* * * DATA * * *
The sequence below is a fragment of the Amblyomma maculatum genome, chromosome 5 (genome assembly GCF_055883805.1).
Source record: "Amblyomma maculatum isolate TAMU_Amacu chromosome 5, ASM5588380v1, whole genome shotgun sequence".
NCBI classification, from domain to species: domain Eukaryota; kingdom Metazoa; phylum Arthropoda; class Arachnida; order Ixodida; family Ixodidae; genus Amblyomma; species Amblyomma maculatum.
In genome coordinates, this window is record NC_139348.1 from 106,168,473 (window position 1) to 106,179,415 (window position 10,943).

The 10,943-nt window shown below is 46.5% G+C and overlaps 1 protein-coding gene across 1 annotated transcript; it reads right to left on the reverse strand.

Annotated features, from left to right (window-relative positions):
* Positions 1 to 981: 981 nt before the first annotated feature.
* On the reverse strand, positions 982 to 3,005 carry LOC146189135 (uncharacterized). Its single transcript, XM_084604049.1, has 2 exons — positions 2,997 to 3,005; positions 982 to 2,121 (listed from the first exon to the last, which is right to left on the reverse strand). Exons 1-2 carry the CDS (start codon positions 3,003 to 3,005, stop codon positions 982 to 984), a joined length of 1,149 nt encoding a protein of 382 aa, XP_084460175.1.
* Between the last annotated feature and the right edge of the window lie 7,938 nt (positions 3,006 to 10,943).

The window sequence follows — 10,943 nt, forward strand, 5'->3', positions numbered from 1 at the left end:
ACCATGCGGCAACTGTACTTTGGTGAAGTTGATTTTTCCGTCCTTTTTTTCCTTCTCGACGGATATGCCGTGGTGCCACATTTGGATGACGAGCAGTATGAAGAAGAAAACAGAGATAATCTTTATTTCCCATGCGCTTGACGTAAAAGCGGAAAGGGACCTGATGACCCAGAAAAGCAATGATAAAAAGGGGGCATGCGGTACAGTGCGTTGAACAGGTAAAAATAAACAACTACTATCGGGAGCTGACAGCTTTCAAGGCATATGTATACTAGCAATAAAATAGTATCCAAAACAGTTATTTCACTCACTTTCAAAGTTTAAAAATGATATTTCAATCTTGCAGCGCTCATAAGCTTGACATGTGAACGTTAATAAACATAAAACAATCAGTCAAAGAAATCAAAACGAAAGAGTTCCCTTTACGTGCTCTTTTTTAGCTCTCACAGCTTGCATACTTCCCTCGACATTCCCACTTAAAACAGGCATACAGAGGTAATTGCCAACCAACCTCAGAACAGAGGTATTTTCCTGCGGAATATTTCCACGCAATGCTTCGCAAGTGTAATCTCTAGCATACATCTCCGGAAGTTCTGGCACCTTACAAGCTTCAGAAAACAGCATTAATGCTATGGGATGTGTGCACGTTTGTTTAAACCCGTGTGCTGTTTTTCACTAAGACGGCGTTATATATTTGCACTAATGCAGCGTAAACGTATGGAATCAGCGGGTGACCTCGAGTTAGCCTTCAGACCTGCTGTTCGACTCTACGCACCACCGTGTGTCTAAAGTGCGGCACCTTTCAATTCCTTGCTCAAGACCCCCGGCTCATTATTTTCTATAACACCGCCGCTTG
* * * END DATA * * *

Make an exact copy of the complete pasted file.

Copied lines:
The sequence below is a fragment of the Amblyomma maculatum genome, chromosome 5 (genome assembly GCF_055883805.1).
Source record: "Amblyomma maculatum isolate TAMU_Amacu chromosome 5, ASM5588380v1, whole genome shotgun sequence".
NCBI classification, from domain to species: domain Eukaryota; kingdom Metazoa; phylum Arthropoda; class Arachnida; order Ixodida; family Ixodidae; genus Amblyomma; species Amblyomma maculatum.
In genome coordinates, this window is record NC_139348.1 from 106,168,473 (window position 1) to 106,179,415 (window position 10,943).

The 10,943-nt window shown below is 46.5% G+C and overlaps 1 protein-coding gene across 1 annotated transcript; it reads right to left on the reverse strand.

Annotated features, from left to right (window-relative positions):
* Positions 1 to 981: 981 nt before the first annotated feature.
* On the reverse strand, positions 982 to 3,005 carry LOC146189135 (uncharacterized). Its single transcript, XM_084604049.1, has 2 exons — positions 2,997 to 3,005; positions 982 to 2,121 (listed from the first exon to the last, which is right to left on the reverse strand). Exons 1-2 carry the CDS (start codon positions 3,003 to 3,005, stop codon positions 982 to 984), a joined length of 1,149 nt encoding a protein of 382 aa, XP_084460175.1.
* Between the last annotated feature and the right edge of the window lie 7,938 nt (positions 3,006 to 10,943).

The window sequence follows — 10,943 nt, forward strand, 5'->3', positions numbered from 1 at the left end:
ACCATGCGGCAACTGTACTTTGGTGAAGTTGATTTTTCCGTCCTTTTTTTCCTTCTCGACGGATATGCCGTGGTGCCACATTTGGATGACGAGCAGTATGAAGAAGAAAACAGAGATAATCTTTATTTCCCATGCGCTTGACGTAAAAGCGGAAAGGGACCTGATGACCCAGAAAAGCAATGATAAAAAGGGGGCATGCGGTACAGTGCGTTGAACAGGTAAAAATAAACAACTACTATCGGGAGCTGACAGCTTTCAAGGCATATGTATACTAGCAATAAAATAGTATCCAAAACAGTTATTTCACTCACTTTCAAAGTTTAAAAATGATATTTCAATCTTGCAGCGCTCATAAGCTTGACATGTGAACGTTAATAAACATAAAACAATCAGTCAAAGAAATCAAAACGAAAGAGTTCCCTTTACGTGCTCTTTTTTAGCTCTCACAGCTTGCATACTTCCCTCGACATTCCCACTTAAAACAGGCATACAGAGGTAATTGCCAACCAACCTCAGAACAGAGGTATTTTCCTGCGGAATATTTCCACGCAATGCTTCGCAAGTGTAATCTCTAGCATACATCTCCGGAAGTTCTGGCACCTTACAAGCTTCAGAAAACAGCATTAATGCTATGGGATGTGTGCACGTTTGTTTAAACCCGTGTGCTGTTTTTCACTAAGACGGCGTTATATATTTGCACTAATGCAGCGTAAACGTATGGAATCAGCGGGTGACCTCGAGTTAGCCTTCAGACCTGCTGTTCGACTCTACGCACCACCGTGTGTCTAAAGTGCGGCACCTTTCAATTCCTTGCTCAAGACCCCCGGCTCATTATTTTCTATAACACCGCCGCTTG